The DSA website answers with this:
The government could use regulations and tax incentives to encourage companies to act in the public interest and outlaw destructive activities such as exporting jobs to low-wage countries and polluting our environment.
Why that doesn’t work is explained above. Not to mention that the government has ZERO ability to stop a corporation from “exporting jobs”. None whatsoever, and none is possible. Unless you just want to abandon this idea of “freedom.”
The DSA website says this:
We don’t agree with the capitalist assumption that starvation or greed are the only reasons people work. People enjoy their work if it is meaningful and enhances their lives.
The problem here is that the avoidance of “starvation and greed” is not a capitalist assumption; it’s a principle well grounded in psychological science. The operative terms here are “intrinsic motivation” and “extrinsic motivation.” So, the science is being ignored by the DSA.
Put another way, if what makes you study is the desire for an A, or what makes you work is to pay your bills, that’s extrinsic; if you study because you’re interested in your subject, or you work because you love your job, that’s intrinsic.
The problem here for the DSA is that their little blurb up there assumes that everyone can be motivated intrinsically. This is decidedly NOT the case; and study after study shows that most people are motivated by extrinsic factors rather than intrinsic.
However, what’s even MORE interesting about the DSA’s response is what it DOESN’T say; the question could have been answered simply by saying that corporations are still free to pay people what they need to pay them, so the pay incentive will stay the same.
That omission is ominous, as it implies wage controls and the assignment of individuals to jobs. And if THAT happens, for you and I, the comparison with the US and USSR will be a set of distinctions without differences.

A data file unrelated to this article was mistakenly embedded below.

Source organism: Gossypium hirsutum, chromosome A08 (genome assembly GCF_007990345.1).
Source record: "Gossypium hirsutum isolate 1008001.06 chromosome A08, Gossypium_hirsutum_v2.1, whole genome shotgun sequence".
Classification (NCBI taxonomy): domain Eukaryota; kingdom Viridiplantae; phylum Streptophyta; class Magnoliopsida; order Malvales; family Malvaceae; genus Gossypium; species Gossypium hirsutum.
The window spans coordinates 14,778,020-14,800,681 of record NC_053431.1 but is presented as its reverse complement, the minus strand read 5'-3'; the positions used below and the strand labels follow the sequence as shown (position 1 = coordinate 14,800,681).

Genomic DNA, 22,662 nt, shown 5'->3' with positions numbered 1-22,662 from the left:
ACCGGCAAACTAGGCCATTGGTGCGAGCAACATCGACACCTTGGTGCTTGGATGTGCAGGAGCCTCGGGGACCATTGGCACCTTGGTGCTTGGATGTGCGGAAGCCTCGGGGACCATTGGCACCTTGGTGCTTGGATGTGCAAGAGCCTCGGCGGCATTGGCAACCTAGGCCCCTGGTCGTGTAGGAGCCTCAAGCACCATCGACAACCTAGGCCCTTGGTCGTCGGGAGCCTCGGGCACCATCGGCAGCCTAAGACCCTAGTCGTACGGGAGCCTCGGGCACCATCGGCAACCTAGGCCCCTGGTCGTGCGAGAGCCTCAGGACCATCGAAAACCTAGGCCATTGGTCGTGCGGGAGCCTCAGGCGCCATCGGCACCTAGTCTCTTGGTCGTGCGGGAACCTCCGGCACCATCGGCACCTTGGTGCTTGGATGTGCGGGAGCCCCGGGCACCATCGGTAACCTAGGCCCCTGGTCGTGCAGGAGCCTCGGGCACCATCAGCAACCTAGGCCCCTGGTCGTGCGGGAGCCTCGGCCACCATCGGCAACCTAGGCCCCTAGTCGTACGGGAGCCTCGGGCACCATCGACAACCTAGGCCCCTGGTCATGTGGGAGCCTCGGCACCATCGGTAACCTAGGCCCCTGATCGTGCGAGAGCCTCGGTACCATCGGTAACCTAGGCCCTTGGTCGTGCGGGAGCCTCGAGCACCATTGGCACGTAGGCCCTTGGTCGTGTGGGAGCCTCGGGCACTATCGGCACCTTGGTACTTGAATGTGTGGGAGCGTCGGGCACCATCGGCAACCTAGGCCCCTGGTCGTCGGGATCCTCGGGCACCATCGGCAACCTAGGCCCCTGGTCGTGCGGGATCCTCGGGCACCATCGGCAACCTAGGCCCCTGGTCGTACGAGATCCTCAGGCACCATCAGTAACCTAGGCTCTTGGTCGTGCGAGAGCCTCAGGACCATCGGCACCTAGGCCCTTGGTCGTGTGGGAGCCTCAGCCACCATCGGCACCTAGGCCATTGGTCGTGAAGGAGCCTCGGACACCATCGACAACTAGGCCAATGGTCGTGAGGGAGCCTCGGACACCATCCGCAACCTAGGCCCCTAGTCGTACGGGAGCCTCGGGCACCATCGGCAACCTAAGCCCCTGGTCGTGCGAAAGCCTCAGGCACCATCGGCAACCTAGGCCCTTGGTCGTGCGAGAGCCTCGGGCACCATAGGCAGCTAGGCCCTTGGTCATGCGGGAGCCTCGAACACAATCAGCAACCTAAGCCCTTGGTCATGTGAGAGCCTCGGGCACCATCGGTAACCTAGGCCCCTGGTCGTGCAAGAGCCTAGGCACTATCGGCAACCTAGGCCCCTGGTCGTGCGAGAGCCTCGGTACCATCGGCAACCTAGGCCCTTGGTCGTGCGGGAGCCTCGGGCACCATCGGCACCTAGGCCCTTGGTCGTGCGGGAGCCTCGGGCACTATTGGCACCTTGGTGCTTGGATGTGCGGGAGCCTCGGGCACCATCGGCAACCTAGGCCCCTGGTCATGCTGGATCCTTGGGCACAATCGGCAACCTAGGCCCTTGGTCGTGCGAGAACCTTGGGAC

I think we’ve pretty much covered this. The European experiment after WW2 tried to do a lot of these things, but the nations were forced to back off because their ambitious agendas created so many economic distortions that they couldn’t pay for their programs. So, Europe has been “supply siding” themselves back into the economic game for decades; for example, taxes on the top earners in Sweden were 93% back in the early 80’s; they’re now at about 55%. Still high by US standards, but they had so much capital flying out of the country seeking a place it could be efficiently used that they had to lower rates.
Depends on how you define “failure”. As the DSA site alludes, the most ambitious experiments were in northern Europe; those nations quickly backed off their envisioned models to keep their economies afloat. At this point, they have settled on models which are:
- Very highly taxed by US standards,
- Provide a very broad range of social services by US standards,
- Are rabidly capitalistic, even by US standards, with fewer regulations and low corporate taxes, designed to create corporate juggernauts who….
- ….hire a lot of people, who then pay the taxes that keep the model afloat, although…..
- ….the people have less disposable income than we are used to in the US, BUT seem to be satisfied with the model.
“Fail” and “Success” in this context are therefore relative and subjective.
They deny this, but of course they are. If faced with a choice between a decent Republican candidate and a far left Democrat, the former will appeal to centrists who normally vote Democrat.
There are a couple more questions on their list, but they’re weak tea as they refer more to strategy rather than governance.
And, these people bore me. We’ve been through this all before, in the 1960’s; and we know how it ends. The far left activists got mugged by reality, got MBAs and then voted for Reagan.
This has all happened before, and it will all happen again.